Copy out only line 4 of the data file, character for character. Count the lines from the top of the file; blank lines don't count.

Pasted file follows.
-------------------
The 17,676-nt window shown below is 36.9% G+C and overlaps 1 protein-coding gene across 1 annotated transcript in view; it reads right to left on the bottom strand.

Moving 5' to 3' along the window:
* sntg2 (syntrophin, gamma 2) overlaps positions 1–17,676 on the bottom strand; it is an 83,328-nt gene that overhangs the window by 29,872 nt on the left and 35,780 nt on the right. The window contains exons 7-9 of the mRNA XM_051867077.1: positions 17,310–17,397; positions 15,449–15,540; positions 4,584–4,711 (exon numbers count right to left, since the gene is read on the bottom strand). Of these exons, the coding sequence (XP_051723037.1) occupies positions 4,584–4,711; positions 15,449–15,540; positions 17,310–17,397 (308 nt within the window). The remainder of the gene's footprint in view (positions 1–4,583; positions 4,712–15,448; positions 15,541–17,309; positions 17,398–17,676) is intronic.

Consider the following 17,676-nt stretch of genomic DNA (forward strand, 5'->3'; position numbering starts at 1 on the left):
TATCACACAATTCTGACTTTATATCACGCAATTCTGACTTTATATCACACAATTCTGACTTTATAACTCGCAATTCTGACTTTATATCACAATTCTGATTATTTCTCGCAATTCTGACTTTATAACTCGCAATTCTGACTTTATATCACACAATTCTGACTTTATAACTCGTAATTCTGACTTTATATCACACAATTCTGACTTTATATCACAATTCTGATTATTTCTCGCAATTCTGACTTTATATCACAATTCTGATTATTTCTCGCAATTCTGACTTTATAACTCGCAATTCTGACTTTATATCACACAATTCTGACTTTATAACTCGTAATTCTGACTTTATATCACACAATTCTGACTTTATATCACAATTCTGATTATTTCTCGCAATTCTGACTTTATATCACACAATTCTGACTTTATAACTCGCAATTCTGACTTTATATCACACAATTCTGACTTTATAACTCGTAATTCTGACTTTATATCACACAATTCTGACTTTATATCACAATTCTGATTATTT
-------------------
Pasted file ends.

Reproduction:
Consider the following 17,676-nt stretch of genomic DNA (forward strand, 5'->3'; position numbering starts at 1 on the left):